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Unity in diversity of discussion: A reflection By Cristina Jimenez and Christopher Muttukumaru

The Fide Foundation Oxford congress on the digital revolution and its future regulation in a cross-border context.


This is a reflection based on the closing remarks that we made at the Oxford Congress. In reflecting on the outcome of the Congress, it is clear that there was unity in the emerging themes that were discussed, notwithstanding the diversity of subject matter. What do we mean?



It is inevitable that, as a result of the United Kingdom’s exit from the European Union, there will be significant changes ahead, especially for Member States which are closely tied economically and socially with the UK. Spain is one such state and we remain unclear about the future. Yet the UK’s exit will provide the opportunity for Spain to become a more pivotal player in the EU and globally, leading thinking and delivering change in one of the most dynamic and important areas of business and social evolution – the digital revolution.

The Congress was an opportunity to bring together a group of influential experts from a number of countries and a variety of relevant disciplines to consider a common set of challenges in the digital sector, involving a complex interplay of issues, technological, legal and policymaking.

The impact of the pace of the digital revolution has yet to be fully understood widely. It is still the preserve of experts. The Congress was an opportunity to learn and to think freely.

Thematically, the Congress identified the benefits that, if exploited wisely and effectively, the digital revolution could bring for consumers; for businesses; for citizens more generally; for states themselves in serving their communities. It was crucial to encourage digital pioneers.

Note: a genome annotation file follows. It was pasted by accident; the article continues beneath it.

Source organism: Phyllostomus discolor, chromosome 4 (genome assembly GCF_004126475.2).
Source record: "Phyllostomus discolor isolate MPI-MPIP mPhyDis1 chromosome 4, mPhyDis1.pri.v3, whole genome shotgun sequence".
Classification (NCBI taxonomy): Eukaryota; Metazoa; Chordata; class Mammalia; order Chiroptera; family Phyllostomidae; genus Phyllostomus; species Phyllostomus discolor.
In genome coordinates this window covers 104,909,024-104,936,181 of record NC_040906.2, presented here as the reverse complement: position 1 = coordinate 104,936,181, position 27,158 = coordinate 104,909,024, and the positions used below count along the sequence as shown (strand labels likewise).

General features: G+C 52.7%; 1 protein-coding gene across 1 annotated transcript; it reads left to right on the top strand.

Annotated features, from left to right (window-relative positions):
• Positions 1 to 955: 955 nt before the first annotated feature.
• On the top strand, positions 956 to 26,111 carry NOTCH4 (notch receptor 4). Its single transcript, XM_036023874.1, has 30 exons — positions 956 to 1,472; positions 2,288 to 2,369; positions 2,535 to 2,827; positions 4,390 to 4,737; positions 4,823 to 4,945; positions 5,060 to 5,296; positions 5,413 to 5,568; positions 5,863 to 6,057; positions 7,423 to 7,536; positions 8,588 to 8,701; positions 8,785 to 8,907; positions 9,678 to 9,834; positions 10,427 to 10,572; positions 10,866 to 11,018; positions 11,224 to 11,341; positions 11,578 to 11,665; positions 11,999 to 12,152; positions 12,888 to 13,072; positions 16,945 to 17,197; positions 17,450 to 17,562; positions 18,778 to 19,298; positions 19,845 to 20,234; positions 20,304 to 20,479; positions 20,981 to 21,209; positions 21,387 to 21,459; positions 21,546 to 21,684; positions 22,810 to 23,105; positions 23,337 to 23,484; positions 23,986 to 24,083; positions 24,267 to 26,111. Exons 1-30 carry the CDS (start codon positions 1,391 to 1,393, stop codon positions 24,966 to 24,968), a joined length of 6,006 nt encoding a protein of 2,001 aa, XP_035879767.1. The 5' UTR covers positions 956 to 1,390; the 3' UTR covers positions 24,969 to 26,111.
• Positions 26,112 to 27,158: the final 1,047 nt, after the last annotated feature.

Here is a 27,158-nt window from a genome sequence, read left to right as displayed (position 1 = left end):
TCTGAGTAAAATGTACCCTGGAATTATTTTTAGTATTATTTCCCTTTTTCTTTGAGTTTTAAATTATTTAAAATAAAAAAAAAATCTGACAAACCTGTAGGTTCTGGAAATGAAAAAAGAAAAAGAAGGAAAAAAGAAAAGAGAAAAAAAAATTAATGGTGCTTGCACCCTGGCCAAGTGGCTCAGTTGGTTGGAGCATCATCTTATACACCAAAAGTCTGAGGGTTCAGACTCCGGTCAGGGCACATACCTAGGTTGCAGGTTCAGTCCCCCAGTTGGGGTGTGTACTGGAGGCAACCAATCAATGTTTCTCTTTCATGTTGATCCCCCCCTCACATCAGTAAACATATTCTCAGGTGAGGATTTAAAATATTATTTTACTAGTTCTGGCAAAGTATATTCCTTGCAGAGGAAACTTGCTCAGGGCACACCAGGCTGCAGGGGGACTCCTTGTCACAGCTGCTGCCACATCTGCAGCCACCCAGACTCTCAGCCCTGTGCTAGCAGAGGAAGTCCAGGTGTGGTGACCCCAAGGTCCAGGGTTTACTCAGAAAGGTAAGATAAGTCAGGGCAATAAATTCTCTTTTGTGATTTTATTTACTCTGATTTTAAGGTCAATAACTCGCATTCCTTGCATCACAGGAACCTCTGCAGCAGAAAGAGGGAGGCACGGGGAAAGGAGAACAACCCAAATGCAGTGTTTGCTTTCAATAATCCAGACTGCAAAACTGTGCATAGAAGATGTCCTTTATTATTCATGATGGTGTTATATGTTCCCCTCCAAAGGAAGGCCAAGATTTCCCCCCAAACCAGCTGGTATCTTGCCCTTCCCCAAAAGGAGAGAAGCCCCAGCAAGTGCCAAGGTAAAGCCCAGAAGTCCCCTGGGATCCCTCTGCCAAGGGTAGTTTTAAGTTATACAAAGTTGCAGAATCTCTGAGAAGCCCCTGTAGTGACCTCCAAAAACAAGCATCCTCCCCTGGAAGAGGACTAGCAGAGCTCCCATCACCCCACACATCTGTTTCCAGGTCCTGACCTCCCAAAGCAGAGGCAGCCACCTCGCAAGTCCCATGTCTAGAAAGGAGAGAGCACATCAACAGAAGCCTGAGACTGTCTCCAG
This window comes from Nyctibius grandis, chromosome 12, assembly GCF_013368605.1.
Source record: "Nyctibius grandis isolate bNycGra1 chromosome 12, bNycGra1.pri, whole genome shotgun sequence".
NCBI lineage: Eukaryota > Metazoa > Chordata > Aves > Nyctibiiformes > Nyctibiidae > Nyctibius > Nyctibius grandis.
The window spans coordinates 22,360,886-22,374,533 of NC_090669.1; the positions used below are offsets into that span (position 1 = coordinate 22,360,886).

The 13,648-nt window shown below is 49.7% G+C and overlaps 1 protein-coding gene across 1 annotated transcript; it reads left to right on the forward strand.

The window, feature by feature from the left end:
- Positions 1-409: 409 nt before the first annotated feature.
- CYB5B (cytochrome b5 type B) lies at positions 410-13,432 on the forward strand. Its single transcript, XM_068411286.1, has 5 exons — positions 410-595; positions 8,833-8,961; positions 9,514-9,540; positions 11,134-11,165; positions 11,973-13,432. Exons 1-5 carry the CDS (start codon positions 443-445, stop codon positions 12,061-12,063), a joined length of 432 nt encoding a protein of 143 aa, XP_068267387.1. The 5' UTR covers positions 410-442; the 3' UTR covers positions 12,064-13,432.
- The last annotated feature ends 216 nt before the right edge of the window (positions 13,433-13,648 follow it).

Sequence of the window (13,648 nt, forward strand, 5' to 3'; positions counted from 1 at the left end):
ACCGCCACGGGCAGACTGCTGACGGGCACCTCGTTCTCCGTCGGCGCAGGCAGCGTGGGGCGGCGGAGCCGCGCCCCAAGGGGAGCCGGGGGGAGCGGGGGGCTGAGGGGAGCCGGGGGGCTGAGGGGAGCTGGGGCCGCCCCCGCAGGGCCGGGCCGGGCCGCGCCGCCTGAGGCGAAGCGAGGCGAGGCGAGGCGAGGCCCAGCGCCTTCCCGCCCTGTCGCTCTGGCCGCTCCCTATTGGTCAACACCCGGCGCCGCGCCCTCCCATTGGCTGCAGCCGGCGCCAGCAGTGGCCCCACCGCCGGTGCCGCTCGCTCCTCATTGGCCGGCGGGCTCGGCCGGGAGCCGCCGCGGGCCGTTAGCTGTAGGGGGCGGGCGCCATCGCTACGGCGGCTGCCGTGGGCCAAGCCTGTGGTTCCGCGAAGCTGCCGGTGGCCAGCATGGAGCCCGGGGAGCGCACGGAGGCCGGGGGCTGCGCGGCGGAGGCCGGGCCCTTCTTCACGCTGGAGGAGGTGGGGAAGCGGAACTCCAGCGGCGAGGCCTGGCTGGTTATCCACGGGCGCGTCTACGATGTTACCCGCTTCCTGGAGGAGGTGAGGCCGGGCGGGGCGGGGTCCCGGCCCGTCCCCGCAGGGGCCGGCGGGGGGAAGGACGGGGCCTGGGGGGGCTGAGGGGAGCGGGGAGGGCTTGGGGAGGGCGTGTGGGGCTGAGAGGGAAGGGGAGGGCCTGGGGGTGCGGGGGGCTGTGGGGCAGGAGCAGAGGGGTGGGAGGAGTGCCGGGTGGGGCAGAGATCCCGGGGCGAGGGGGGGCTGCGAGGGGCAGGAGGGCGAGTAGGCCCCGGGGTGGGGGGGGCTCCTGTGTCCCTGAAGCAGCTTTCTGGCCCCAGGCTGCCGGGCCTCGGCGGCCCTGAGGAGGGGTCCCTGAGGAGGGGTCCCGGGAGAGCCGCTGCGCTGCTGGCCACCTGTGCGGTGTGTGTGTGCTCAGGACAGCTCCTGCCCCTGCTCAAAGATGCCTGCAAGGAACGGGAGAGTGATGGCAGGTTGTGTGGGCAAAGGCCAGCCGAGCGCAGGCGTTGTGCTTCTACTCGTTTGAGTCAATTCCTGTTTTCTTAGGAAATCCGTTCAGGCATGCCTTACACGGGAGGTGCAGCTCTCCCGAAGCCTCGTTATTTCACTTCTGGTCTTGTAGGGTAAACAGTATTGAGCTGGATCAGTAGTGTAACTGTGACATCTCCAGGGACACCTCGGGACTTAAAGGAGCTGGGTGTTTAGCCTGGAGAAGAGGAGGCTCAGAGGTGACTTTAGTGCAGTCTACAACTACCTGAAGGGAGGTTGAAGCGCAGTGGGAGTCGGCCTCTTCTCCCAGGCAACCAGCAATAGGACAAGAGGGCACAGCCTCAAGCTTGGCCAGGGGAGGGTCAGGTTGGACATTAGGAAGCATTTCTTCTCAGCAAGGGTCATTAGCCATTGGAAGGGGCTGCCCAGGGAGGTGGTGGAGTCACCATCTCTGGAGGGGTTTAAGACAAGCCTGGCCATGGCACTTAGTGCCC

Yet there was inevitably much debate about the challenges too. Risks and challenges across a number of sectors were identified, which mirrored a commonality across diverse sectors. They included the way that digital change had brought increased risks of anti-competitive activity which harmed the consumer and damaged competitors; the potential damage to consumer confidence in the absence of adequate transparency; the failure to address the ethics of unrestrained digital change; given the intrinsic nature of digital advances, the failure to act coherently and collaboratively across borders.

Against that background, what might be done? There were a host of ideas that were debated responsibly and constructively. There was no “one size fits all “solution. Ideas included the need to develop mechanisms to ensure a level playing field in an international context in which nationalist ambitions were undermining international cohesion. Other ideas included whether educational systems were fit for purpose; whether there was adequate transparency; whether better consent regimes were needed; whether new regulatory agencies were needed; and whether existing regulators had sufficiently wide remits and resources.

It was concluded that FIDE Fundacion had a strong coordinating role to play and would continue to do so. But it was wholly dependent on its most valuable resource – its members. With its members, FIDE Fundacion will continue to lead thinking and to provide a framework for developing solutions across a number of sectors. It will continue to find opportunities to influence the decision-makers.

This is the end of the beginning of our work together. There is much more to do. Whether you came to the Congress or did not, please do join us in shaping the future.

 
Cristina Jimenez Savurido, President of FIDE Fundacion
Christopher Muttukumaru CB, Chair, International Committee of FIDE Fundacion.
















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